Wellness referendum considered for next ASUC election

Ariel D. Hayat/File

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This year, the ASUC Senate is prioritizing and advocating student health and wellness as one of its main initiatives.

Through a possible referendum for the spring election, a group of student leaders hope to renew the Cal Recreational Sports fee and extend Tang Center hours. If a majority of the senate approves the referendum, it will be put to a student vote during ASUC elections this spring.

The sports fee, approved in 2006, reduced student membership fees to $10 per semester from its original $65 and added an $80 annual fee paid by every student. It is set to expire at the end of next year, but the proposed wellness referendum, if passed, would renew it.

SQUELCH! Senator Madison Gordon, who ran on the platform of prioritizing student health and wellness, said continuing student fees to support Cal Recreational Sports is crucial, because half of its funding comes from such fees.

“We’re not looking to put (the costs) on the backs of students,” Gordon said. “If this passes, we can use it to prove to the administration that this is something students really care about and really pressure them to reinvest in student wellness.”

In terms of campus health facilities, Graduate Assembly delegate Matthew Grigorieff, who co-authored a bill supporting the formation of a wellness initiative and work group last year, called the Tang Center’s hours “counterintuitive.” Most offices in the health center are open Monday through Friday from 8 a.m. to 5 p.m., but both Gordon and Grigorieff hope to extend availability into the evening and weekends.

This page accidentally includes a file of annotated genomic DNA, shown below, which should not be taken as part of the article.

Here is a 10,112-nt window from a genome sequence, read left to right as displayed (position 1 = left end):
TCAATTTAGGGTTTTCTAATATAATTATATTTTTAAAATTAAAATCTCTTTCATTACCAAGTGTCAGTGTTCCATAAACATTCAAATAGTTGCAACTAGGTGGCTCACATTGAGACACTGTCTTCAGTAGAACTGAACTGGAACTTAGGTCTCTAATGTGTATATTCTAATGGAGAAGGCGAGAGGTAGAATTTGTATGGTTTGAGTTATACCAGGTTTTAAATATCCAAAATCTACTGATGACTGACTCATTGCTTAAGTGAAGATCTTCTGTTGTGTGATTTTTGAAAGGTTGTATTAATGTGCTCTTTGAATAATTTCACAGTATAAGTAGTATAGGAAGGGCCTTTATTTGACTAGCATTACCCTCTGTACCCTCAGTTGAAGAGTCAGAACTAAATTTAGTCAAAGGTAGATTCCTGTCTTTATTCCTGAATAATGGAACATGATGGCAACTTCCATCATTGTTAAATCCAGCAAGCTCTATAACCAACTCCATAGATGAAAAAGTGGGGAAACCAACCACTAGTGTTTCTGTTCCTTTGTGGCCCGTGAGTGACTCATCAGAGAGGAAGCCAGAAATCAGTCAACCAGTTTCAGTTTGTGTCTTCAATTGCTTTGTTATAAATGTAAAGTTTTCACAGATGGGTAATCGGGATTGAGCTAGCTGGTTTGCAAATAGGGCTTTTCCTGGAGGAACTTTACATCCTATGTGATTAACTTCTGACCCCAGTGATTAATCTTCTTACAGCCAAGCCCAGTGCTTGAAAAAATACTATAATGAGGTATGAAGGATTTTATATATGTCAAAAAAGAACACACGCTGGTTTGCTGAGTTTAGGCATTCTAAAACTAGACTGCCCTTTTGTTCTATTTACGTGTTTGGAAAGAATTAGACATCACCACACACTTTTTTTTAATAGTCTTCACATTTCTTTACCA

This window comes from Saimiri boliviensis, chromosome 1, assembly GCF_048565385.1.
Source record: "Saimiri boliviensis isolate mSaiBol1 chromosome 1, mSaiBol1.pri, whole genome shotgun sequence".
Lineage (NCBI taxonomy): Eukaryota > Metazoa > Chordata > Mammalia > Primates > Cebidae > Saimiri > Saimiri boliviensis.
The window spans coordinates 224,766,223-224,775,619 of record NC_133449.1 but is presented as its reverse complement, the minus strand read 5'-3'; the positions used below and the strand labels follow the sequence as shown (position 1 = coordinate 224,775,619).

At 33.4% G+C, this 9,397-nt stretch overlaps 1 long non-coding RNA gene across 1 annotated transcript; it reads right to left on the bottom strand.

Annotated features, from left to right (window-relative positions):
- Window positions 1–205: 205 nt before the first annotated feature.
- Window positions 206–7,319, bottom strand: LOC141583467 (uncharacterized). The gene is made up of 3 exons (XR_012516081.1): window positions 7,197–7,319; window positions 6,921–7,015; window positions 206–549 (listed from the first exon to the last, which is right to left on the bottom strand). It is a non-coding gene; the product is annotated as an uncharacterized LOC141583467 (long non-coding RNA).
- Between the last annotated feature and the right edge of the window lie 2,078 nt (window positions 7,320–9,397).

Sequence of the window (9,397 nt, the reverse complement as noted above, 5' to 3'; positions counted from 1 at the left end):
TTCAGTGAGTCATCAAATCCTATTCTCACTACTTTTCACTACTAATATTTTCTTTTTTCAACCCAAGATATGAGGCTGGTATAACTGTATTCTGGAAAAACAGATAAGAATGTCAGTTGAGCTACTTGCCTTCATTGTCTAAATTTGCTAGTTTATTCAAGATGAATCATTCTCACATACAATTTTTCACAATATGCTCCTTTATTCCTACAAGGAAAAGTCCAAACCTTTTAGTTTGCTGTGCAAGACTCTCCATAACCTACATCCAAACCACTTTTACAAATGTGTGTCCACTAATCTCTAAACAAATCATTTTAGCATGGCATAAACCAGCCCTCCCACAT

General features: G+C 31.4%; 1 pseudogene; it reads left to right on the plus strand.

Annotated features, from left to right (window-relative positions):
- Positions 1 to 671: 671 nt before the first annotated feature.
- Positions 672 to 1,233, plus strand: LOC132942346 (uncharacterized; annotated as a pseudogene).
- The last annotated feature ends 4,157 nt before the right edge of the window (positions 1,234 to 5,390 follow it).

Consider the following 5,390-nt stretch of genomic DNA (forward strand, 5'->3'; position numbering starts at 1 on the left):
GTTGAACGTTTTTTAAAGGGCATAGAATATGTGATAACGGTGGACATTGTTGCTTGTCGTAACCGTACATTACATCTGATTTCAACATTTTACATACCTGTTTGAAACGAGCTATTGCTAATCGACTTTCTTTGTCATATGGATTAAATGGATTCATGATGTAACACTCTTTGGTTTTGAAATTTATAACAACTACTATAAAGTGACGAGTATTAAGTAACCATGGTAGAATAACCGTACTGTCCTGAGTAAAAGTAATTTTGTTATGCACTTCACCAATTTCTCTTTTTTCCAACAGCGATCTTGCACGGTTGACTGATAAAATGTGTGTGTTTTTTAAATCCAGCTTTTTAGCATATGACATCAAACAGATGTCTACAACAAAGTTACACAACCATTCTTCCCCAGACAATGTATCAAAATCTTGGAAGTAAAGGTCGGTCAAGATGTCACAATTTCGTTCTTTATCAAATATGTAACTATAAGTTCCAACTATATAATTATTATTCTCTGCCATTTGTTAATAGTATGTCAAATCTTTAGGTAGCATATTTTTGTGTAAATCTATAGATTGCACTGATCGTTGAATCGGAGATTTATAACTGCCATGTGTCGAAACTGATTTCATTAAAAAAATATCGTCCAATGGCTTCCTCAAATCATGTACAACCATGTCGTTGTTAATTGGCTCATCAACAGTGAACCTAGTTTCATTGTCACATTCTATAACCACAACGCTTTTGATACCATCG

Advocates of the referendum, including SQUELCH! Senator Dree Kavoussi and CalSERVE Senator Melissa Hsu, are looking into the possibility of turning portions of Hearst Memorial Gymnasium into a wellness center.

According to Grigorieff, because the building is deemed seismically unsafe, he hopes state tax credits could be used to refit and remodel the gym. Gordon hoped the building could house services such as a rock climbing wall, a kitchen to promote healthy eating and large spaces for yoga or group counseling.

“We’re working off years of work by the ASUC and Graduate Assembly. How do we get better mental health services, and how do we get our facilities to be at least average?” Grigorieff said.

In a preliminary resolution drafted by ASUC senators and Graduate Assembly delegates, the authors said that the campus has “historically prioritized fundraising for capital projects, faculty endowments, and scholarships” and that “there is a severe lack of services that impact the day-to-day experience of (students).”

As part of the larger health and wellness initiative, the ASUC is also planning to establish a peer wellness counseling program.

A survey by the ASUC and Graduate Assembly will be released by mid October to gauge what students want to prioritize and what they are willing to pay.

Heyun Jeong covers student government. Contact her at [email protected] and follow her on Twitter @heyunjeong.